Dialectics of the popular front

BY: Turner Roth| April 30, 2021
Dialectics of the popular front


The insurrectionary outburst of violence and destruction on the afternoon of January 6 in the nation’s capital carried out by a questionably organized yet determined group of individuals on the one hand represents a new occurrence. Never before has a sitting U.S. president claimed that a general election was fraudulent. Never has a mob of a president’s supporters forced their way into the Capitol building, directly incited by their leader’s rhetoric, destroying or making off with government property. Never has the Confederate flag been hoisted in that building, and certainly never has a self-styled shaman adorned with face paint and buffalo horns wandered errantly through its halls, spear in hand. “These are the things and events that happen when a sacred landslide election victory is so unceremoniously & viciously stripped away from great patriots who have been badly & unfairly treated for so long,” Trump tweeted late in the afternoon. “Go home with love & in peace. Remember this day forever!”

For all the unprecedented spectacle marking the end of an unprecedented presidency, there remains a vast number of continuities that produced the right-wing extremism of January 6. The grievance and reaction of January 6 find precedents in events like The Battle of Liberty Place in 1874 that precipitated the end of the biracial Reconstruction government in Louisiana, or the coup d’état and massacre led by white supremacists in Wilmington, North Carolina, in 1898. Both events inaugurated Jim Crow regimes of violence, social and economic oppression, and political disenfranchisement.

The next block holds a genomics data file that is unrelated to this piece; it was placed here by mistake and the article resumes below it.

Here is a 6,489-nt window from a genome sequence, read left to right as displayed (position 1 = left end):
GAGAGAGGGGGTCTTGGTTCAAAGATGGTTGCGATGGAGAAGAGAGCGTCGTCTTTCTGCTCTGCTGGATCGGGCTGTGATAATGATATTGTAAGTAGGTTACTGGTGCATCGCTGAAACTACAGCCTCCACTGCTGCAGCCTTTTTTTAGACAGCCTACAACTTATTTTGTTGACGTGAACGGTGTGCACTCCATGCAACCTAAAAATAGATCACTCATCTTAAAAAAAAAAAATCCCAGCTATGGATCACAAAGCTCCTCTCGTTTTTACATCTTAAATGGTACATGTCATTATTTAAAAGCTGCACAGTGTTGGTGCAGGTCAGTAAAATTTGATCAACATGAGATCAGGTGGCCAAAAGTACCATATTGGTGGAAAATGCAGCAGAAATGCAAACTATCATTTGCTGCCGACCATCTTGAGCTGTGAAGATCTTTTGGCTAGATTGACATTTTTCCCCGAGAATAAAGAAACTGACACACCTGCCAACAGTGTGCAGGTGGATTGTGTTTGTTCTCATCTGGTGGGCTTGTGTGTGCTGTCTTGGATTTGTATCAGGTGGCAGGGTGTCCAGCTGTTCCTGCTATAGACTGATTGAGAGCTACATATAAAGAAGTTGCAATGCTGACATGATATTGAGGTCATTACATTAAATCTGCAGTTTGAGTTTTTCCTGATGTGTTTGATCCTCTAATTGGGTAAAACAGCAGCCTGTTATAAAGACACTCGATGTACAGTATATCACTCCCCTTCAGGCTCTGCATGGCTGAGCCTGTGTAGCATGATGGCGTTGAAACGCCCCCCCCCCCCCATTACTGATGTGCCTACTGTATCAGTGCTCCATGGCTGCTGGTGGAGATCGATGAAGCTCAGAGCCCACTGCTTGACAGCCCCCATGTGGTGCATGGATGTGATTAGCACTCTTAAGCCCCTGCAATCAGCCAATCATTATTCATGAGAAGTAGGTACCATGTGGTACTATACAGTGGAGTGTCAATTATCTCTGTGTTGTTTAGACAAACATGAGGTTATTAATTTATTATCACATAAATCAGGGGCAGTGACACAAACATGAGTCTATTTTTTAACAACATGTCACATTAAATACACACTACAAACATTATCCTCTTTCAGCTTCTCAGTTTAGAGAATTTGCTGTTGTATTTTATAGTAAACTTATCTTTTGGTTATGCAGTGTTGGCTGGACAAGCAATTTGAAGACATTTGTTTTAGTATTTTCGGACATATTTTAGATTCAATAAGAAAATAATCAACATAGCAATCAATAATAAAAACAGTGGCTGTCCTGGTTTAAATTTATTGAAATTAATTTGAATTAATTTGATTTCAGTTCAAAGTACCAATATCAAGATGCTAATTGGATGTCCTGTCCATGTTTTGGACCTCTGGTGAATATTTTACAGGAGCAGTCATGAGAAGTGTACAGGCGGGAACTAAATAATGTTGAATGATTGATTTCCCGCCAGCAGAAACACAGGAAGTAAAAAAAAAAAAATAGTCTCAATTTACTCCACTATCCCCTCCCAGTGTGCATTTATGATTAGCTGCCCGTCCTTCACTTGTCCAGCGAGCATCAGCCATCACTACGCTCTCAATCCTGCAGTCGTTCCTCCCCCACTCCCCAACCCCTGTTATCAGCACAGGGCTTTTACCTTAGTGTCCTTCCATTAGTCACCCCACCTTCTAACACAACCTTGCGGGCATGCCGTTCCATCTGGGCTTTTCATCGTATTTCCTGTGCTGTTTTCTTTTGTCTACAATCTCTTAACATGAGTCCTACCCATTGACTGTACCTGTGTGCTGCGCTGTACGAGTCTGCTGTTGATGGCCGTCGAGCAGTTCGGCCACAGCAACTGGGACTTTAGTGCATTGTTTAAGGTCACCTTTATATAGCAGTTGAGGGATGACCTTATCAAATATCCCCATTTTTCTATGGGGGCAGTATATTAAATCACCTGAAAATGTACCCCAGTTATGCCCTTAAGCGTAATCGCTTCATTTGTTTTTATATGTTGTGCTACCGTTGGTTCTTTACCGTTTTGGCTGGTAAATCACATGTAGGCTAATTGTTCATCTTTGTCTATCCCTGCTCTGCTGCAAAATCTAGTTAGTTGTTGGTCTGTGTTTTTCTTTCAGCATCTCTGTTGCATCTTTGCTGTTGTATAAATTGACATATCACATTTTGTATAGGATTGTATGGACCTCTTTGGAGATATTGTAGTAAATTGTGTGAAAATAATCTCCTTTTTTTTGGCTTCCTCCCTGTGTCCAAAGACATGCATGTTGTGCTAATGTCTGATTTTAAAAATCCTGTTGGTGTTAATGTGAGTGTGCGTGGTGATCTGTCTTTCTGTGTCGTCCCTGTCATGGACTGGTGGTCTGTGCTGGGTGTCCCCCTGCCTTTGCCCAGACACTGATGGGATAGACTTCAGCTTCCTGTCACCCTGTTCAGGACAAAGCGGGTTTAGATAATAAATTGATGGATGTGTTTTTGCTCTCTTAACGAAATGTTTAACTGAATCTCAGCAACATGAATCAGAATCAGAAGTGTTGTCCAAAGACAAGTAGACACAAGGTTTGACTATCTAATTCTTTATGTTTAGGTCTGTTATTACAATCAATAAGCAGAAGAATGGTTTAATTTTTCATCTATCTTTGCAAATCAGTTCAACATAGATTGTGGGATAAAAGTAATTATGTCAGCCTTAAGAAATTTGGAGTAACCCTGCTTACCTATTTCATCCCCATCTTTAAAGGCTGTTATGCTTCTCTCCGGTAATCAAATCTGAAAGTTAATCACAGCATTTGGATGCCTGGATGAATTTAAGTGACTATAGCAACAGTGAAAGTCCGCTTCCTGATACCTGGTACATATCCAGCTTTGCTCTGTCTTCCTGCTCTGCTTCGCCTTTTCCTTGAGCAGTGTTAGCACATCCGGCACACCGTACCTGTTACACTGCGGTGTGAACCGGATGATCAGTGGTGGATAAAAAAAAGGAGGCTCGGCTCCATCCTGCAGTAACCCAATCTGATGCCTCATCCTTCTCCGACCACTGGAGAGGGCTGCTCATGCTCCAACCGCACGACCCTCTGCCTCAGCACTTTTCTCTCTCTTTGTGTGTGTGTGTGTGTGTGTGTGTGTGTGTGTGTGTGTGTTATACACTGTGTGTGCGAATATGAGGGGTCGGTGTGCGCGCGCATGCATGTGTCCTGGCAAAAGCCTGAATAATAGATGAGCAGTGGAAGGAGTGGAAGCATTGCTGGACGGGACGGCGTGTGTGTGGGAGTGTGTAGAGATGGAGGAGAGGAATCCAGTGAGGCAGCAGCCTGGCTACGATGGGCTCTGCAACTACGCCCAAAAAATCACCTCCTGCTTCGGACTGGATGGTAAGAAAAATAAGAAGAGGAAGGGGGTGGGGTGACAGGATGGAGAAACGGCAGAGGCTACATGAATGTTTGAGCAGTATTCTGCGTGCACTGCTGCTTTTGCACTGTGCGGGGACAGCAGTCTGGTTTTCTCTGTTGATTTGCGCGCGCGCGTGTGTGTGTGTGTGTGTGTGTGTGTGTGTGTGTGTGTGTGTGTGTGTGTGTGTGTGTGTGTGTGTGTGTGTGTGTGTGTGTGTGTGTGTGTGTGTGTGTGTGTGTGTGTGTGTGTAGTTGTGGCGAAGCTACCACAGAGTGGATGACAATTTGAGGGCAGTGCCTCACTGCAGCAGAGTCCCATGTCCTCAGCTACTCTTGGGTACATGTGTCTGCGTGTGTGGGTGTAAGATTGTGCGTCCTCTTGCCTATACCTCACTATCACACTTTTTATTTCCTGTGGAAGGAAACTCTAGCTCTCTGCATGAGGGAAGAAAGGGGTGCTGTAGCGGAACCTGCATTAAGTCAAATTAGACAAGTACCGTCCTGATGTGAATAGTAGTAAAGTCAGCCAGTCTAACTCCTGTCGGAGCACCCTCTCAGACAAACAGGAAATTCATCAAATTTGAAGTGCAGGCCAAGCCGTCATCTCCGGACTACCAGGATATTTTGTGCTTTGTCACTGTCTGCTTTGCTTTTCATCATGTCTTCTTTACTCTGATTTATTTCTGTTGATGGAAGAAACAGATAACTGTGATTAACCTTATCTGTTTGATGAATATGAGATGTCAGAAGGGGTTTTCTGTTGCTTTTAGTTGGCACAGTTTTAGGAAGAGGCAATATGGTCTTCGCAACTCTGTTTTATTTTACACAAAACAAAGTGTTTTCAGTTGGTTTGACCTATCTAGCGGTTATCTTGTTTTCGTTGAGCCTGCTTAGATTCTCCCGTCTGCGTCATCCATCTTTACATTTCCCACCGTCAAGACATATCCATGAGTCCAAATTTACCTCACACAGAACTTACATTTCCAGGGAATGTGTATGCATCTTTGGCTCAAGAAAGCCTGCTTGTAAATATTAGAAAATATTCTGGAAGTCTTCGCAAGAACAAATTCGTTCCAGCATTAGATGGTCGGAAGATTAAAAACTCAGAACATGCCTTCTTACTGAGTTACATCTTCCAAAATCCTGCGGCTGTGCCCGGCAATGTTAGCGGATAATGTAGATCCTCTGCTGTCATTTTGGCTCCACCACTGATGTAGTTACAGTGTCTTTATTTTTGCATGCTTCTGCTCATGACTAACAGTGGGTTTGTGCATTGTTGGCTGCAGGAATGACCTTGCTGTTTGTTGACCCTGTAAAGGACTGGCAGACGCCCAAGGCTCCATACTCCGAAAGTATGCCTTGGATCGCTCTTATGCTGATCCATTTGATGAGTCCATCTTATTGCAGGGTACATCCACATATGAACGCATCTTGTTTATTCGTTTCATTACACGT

When considering the rebirth of nativist populism among the masses today, brought to a critical mass with the election of Donald Trump, it is not only this egregious history of white supremacy that should concern us along with its continuation into the 21st century through the exponential expansion of the police state and prison system that re-institutes Jim Crow under the guise of “law and order.” Nor alone the voter suppression by which Republicans at the state and federal levels have been able to roll back advances and stack judiciaries with appointees that uphold their reactionary anti-majoritarian policies. Certainly both trends — expansion of the police state and voter suppression — are essential conditions for the ascension to power of a far-right ideologue like Trump. His policies pushed in every way the most reactionary path forward, which altogether amounted to a regressive, backward-facing political project animated at its base by perennial pathologies of the American body politic, captured and mobilized by Trump in a singularly potent manner.

Capitalism is a destructive force no matter who wields it.